Twenty years ago John Sykora, then owner of Abrams & Clark Pharmacy in Long Beach, CA, was looking for a way to effectively obtain patient reorders for diabetic and other supplies as required under managed care.
By donalee Moulton
Illustration by Martin Bregman
What he ended up creating was a new way of providing care and doing business – the appointment-based model – that worked so well for his patients and his store that today it is in use in thousands of pharmacies throughout the U.S. Now ABM is making its way to Canada.
Sykora describes his model as proactive rather than reactive. “There is no waiting for patients to bring in a prescription,” he says.
At the core of ABM is a phone call from the pharmacy technician, usually once a month but sometimes less often, to verify patients’ medication needs and order refills, and enquire about any issues or additional requirements. The system relies on medication synchronization, which makes it easier and more expedient for patients and the pharmacy to manage prescriptions.
A new study conducted by researchers at the University of Pennsylvania and Humana Inc. found that a refill-synchronization program increased medication adherence by more than 10 per cent in some patients and by as much as 13 per cent in those who had the lowest level of adherence.
“Synchronization is important, but it is not the end of the process, it is the beginning,” says Sykora. “The key is to do it in conjunction with the personal call. That will empower the patient.”
The system also includes a monthly appointment with the pharmacist when patients come in to pick up their prescriptions. This helps enhance adherence, optimize understanding, and foster greater customer loyalty. “It is critical to build a relationship with patients, and ABM gives pharmacists the time and opportunity to do that,” says Sykora.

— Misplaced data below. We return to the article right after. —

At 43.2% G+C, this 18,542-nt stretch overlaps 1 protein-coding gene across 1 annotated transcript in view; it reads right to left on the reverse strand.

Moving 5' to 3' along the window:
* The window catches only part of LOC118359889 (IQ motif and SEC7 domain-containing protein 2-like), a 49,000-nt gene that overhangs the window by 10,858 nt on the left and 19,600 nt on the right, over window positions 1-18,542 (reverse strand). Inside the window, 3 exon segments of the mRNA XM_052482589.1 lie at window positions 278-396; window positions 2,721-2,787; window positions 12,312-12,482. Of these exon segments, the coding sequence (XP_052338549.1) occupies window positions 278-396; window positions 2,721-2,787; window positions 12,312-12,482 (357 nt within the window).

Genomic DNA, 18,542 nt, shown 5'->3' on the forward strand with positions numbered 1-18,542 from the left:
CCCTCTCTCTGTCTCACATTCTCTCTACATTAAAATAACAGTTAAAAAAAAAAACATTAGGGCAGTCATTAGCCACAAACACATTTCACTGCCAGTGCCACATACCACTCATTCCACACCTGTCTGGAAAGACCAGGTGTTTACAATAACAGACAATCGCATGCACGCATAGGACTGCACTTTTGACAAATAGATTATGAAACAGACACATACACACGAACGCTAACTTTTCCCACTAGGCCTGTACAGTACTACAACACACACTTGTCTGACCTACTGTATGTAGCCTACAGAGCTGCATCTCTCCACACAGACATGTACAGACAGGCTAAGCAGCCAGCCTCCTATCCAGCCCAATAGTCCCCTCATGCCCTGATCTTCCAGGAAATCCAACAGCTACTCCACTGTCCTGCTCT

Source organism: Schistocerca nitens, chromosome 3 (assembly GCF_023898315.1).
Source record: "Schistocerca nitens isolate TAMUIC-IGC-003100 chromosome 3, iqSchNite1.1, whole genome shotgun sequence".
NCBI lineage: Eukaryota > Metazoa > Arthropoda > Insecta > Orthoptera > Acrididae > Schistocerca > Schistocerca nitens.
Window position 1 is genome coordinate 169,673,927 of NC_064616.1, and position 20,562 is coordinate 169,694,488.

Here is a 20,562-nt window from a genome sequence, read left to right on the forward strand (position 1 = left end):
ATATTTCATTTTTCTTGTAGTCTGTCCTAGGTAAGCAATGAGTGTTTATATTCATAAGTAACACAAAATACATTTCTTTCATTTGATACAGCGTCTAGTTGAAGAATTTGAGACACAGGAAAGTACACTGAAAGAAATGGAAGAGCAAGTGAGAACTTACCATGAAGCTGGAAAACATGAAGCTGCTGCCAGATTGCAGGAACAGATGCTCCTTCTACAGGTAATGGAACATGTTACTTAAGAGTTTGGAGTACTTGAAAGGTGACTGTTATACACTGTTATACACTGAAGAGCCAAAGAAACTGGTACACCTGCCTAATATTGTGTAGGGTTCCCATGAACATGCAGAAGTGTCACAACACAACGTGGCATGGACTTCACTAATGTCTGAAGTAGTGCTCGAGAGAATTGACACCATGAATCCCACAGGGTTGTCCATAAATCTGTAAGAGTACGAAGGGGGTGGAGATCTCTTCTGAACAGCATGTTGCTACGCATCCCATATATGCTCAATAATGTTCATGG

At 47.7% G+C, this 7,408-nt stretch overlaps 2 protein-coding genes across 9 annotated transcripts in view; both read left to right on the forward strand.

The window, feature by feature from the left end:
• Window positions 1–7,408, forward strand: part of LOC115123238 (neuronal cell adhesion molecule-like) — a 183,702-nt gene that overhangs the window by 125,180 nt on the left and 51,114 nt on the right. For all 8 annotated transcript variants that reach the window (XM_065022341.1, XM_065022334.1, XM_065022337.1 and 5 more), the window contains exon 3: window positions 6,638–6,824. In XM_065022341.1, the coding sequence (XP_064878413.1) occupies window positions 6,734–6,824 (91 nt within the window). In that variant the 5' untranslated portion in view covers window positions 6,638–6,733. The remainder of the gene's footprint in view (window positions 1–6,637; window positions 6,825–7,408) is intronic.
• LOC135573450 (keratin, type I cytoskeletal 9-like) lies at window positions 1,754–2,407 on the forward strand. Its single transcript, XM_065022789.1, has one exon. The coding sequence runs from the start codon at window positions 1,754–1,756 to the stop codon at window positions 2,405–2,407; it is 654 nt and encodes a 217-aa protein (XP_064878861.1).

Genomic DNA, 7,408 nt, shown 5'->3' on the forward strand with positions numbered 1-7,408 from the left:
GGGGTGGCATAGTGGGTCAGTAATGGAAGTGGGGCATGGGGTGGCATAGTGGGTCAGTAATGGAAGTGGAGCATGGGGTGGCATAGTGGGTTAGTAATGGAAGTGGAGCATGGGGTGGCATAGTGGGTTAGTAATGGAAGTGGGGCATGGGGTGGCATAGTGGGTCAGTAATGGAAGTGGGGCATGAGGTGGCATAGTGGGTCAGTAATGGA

Patients benefit in numerous ways. There is dedicated time with the pharmacist and pharmacy staff, an improved understanding of therapy, and the convenience of having all prescription and non-prescription needs filled in one trip. For pharmacists, there is more time to offer non-dispensing services, better patient monitoring, and ongoing opportunity to address issues before they escalate. The business also benefits: workflow streamlines, inventory management improves, and sales increase.
“Pharmacists find that using this model actually reduces the number of phone calls they receive from patients and saves them time while enabling them to build a strong relationship with their patients, which is a health benefit and a business benefit,” says Sykora.
“In the long run,” he adds, “it is a marketing tool for your pharmacy.”
The appointment-based model has become so popular in the United States, according to the American Pharmacists Association, it is now in place in more than 23 chains comprising more than 20,000 community pharmacies, as well as in use at 2,000 independent pharmacies. Pharmacists in Canada are now looking closely at the model and the benefits it provides.
“ABM is becoming a standard of practice,” notes Sykora. “It’s been in place for 20 years, it’s simple, and it’s highly effective.”
The California pharmacist, who has now sold his business and is consulting with pharmacies looking to implement ABM, advises pharmacists in Canada interested in the model to opt for simplicity as a starting point. Flag the patient for a regular follow-up call, and keep record-keeping as simple as possible. A lot of the tools you need are already part of your existing pharmacy software.”
“ABM,” he adds, “is going to make your life a whole lot easier – and more gratifying. It’s about getting better outcomes for your patients.”